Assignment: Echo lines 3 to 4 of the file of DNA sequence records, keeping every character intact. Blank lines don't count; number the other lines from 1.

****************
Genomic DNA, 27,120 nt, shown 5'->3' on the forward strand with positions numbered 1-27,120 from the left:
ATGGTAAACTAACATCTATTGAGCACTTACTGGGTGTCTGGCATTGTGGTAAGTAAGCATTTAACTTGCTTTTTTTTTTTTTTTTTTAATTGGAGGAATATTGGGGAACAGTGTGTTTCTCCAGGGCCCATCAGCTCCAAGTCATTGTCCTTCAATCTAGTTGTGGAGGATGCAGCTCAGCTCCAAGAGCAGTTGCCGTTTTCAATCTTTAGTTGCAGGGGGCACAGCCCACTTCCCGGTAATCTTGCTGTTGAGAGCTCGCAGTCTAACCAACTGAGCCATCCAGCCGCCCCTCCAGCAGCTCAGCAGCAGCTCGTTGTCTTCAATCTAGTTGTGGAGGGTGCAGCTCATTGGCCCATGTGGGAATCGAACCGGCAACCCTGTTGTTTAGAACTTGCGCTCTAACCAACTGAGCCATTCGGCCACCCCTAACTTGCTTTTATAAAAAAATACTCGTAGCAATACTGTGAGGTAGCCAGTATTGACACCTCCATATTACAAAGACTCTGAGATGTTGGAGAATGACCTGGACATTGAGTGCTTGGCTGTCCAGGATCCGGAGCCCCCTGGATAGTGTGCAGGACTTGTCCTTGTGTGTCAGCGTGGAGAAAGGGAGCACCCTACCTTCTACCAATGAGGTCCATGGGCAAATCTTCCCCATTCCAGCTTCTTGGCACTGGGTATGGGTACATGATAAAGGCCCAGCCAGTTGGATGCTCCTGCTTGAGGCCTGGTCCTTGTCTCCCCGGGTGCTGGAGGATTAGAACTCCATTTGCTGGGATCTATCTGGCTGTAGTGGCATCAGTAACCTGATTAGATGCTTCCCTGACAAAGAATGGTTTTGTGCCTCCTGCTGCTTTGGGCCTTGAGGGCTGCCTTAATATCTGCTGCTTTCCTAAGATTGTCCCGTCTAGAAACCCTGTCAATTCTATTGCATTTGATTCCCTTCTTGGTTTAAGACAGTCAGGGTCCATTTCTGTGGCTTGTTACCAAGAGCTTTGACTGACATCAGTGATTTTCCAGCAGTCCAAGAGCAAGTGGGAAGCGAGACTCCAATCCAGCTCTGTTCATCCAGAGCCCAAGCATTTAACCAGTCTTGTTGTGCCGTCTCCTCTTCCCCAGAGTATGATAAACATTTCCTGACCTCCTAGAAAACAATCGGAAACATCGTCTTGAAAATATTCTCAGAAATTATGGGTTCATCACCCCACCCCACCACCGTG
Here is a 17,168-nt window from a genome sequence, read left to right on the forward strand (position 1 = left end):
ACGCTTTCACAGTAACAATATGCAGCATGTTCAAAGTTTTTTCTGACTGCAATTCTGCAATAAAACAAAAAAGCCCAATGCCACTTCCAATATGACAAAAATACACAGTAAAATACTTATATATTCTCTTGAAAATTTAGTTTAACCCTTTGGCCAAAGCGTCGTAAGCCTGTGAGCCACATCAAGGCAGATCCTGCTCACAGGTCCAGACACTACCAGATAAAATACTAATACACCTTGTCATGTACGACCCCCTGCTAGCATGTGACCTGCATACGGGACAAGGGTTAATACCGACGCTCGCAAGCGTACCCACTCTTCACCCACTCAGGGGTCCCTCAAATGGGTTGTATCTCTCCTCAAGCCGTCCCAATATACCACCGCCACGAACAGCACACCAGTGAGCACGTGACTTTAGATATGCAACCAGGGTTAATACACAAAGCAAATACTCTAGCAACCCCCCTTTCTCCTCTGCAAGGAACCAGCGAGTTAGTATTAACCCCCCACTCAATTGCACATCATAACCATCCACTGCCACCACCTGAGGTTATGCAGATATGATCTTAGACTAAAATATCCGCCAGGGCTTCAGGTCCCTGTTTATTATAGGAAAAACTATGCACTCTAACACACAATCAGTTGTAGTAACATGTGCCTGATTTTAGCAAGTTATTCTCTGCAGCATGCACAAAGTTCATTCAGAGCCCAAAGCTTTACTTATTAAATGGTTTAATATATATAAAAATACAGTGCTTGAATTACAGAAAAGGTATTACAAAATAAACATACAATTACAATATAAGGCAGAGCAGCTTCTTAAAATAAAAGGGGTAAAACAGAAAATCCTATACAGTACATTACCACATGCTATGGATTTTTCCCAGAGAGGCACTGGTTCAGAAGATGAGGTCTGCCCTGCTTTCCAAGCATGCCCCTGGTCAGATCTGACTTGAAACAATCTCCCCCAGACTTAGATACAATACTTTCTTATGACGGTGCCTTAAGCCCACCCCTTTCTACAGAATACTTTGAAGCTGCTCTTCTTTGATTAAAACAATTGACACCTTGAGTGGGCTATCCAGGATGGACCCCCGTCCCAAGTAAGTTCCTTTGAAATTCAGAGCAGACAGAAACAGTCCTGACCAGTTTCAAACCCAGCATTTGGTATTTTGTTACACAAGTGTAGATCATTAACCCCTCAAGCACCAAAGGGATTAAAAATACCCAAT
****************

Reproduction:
Here is a 17,168-nt window from a genome sequence, read left to right on the forward strand (position 1 = left end):
ACGCTTTCACAGTAACAATATGCAGCATGTTCAAAGTTTTTTCTGACTGCAATTCTGCAATAAAACAAAAAAGCCCAATGCCACTTCCAATATGACAAAAATACACAGTAAAATACTTATATATTCTCTTGAAAATTTAGTTTAACCCTTTGGCCAAAGCGTCGTAAGCCTGTGAGCCACATCAAGGCAGATCCTGCTCACAGGTCCAGACACTACCAGATAAAATACTAATACACCTTGTCATGTACGACCCCCTGCTAGCATGTGACCTGCATACGGGACAAGGGTTAATACCGACGCTCGCAAGCGTACCCACTCTTCACCCACTCAGGGGTCCCTCAAATGGGTTGTATCTCTCCTCAAGCCGTCCCAATATACCACCGCCACGAACAGCACACCAGTGAGCACGTGACTTTAGATATGCAACCAGGGTTAATACACAAAGCAAATACTCTAGCAACCCCCCTTTCTCCTCTGCAAGGAACCAGCGAGTTAGTATTAACCCCCCACTCAATTGCACATCATAACCATCCACTGCCACCACCTGAGGTTATGCAGATATGATCTTAGACTAAAATATCCGCCAGGGCTTCAGGTCCCTGTTTATTATAGGAAAAACTATGCACTCTAACACACAATCAGTTGTAGTAACATGTGCCTGATTTTAGCAAGTTATTCTCTGCAGCATGCACAAAGTTCATTCAGAGCCCAAAGCTTTACTTATTAAATGGTTTAATATATATAAAAATACAGTGCTTGAATTACAGAAAAGGTATTACAAAATAAACATACAATTACAATATAAGGCAGAGCAGCTTCTTAAAATAAAAGGGGTAAAACAGAAAATCCTATACAGTACATTACCACATGCTATGGATTTTTCCCAGAGAGGCACTGGTTCAGAAGATGAGGTCTGCCCTGCTTTCCAAGCATGCCCCTGGTCAGATCTGACTTGAAACAATCTCCCCCAGACTTAGATACAATACTTTCTTATGACGGTGCCTTAAGCCCACCCCTTTCTACAGAATACTTTGAAGCTGCTCTTCTTTGATTAAAACAATTGACACCTTGAGTGGGCTATCCAGGATGGACCCCCGTCCCAAGTAAGTTCCTTTGAAATTCAGAGCAGACAGAAACAGTCCTGACCAGTTTCAAACCCAGCATTTGGTATTTTGTTACACAAGTGTAGATCATTAACCCCTCAAGCACCAAAGGGATTAAAAATACCCAAT